b_264_198_16777215_00___images_aktualitet_foto_1.jpgIn conditions of a mature “programming” process, it might be relatively easy, because (hypothetically) the only thing to be done should be just viewing the defence programs structure by another point of view (Fig.1). In this case, the programmers view the program build up (as described by left to right arrows) developed in time, through the known components: “Personnel” “Operation and Maintenance” (O&M), “Equipment”, “Infrastructure” (principally also Research and Development, R&D, which practically is missing in our defence programs). We should bear in mind what was mentioned above, that operational capabilities, or “outputs”, dominate in the defence programmers’ concept. Operational capabilities themselves should be visualized as a composition of the components of “personnel”, “equipment”, “infrastructure”, packed together in concrete military units which cannot stay “static”, but conduct either training/exercises or operations, or all them together.
Quite different than this approach, in “budgeters’ view”, (figuratively expressed through the topdown arrows) the same programs’ build up, is being viewed and conceived as “inputs”, expressed into money terms, more specifically, into budgeting categories (“600”, “602”…etc).
Refereeing to Pict.1, it is obvious, that for a programmer, “personnel” category (money) is represented by one single component. On the other hand, for a budgeter, it is distributed and represented by five different components (budget articles), such as salary (“category 600”) life insurance (“category 601”) some compensations (uniforms, food, etc, included into O&M, or “category 602”) social support (“category 604”, pre-pensioning and pensions) some other bonuses (“category 606”, housing, spouses’ support etc).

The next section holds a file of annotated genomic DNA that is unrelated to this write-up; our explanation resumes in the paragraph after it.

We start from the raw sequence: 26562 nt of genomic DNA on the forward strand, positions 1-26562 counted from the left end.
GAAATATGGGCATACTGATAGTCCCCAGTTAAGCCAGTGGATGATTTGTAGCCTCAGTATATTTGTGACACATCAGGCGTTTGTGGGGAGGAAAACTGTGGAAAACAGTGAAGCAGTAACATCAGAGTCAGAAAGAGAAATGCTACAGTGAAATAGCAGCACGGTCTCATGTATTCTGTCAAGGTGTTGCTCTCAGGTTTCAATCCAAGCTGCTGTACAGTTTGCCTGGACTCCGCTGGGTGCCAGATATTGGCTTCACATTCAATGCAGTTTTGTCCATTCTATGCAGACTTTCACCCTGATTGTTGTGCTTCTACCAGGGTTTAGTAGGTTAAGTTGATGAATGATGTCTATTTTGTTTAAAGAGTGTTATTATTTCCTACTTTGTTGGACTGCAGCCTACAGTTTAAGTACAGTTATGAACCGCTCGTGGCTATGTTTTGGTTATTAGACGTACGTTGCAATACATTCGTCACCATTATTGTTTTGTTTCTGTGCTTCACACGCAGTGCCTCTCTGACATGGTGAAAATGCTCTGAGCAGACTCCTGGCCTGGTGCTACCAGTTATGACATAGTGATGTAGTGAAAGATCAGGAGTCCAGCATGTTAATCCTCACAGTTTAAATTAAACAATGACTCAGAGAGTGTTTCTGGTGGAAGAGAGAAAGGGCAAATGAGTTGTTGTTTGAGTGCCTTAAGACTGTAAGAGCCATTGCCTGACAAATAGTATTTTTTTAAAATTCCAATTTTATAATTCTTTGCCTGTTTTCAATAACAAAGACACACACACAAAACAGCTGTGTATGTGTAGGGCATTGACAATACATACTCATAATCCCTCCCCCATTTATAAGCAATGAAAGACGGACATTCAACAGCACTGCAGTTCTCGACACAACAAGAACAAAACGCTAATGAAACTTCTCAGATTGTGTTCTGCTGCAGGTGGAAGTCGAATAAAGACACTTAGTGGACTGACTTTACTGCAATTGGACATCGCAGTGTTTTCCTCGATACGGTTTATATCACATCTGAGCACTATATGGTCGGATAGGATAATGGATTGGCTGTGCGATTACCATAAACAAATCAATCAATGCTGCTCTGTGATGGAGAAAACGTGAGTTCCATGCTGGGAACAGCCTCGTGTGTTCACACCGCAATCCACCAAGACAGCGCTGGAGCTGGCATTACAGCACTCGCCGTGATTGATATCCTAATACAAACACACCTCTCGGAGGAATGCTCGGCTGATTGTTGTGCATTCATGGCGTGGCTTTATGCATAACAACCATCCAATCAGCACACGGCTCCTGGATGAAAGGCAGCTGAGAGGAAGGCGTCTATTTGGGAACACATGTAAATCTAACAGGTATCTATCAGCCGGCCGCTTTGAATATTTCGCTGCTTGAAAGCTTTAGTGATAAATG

Being two different approaches, two different perspectives, in viewing the same thing, conducted for two different functions in managing the defence resources, i.e. programming of expected outputs from one hand and budgeting of the activities to achieve them on the other hand, they ask for and are practically handled by people with different education and mindset. That is the reason why in practice, running process encounters difficulties, sometimes friction, even cracking or stopping. What is concerning in this process, is the fact that in any case when the smooth conversion capability requirement → money results impossible, it is “budgeting” that takes the lead, with its own solutions which appear to be imposed to defense plans and programs. That could probably avoid a challenge in short run, but in a long term perspective cannot be without serious consequences. Usually they appear to be either insufficient, or inadequate or premature capabilities, which, on the other hand, result to insufficient capacity of the armed force to conduct operations. Problems encountered in almost every country in struggling to achieve a harmonious and smooth transition request for capability → budget, have their own root causes deriving from tradition, experience, different methodologies, the level of professionalism, institution culture and institutions’ team work attitude. Almost all of them are subjective by their very nature and might be overcome through maturing the system and the structures involved. In addition, there are some other challenges and obstacles which are objective in their nature and difficult to overcome. First of all, they stem from the intrinsic characteristics which differentiate “operational capabilities” from “financial resources”; the earlier, the operational capabilities, are always “discrete”, which means they are formed as packages, or as portions of composing elements. They neither can be perceived, nor can be built differently. The latter, the “financial resources”, in their very essence, are quite the opposite of the discrete state. They remain or flow in a continuum, and might take the nature of portion packages, only when linked closely with concrete activities or products.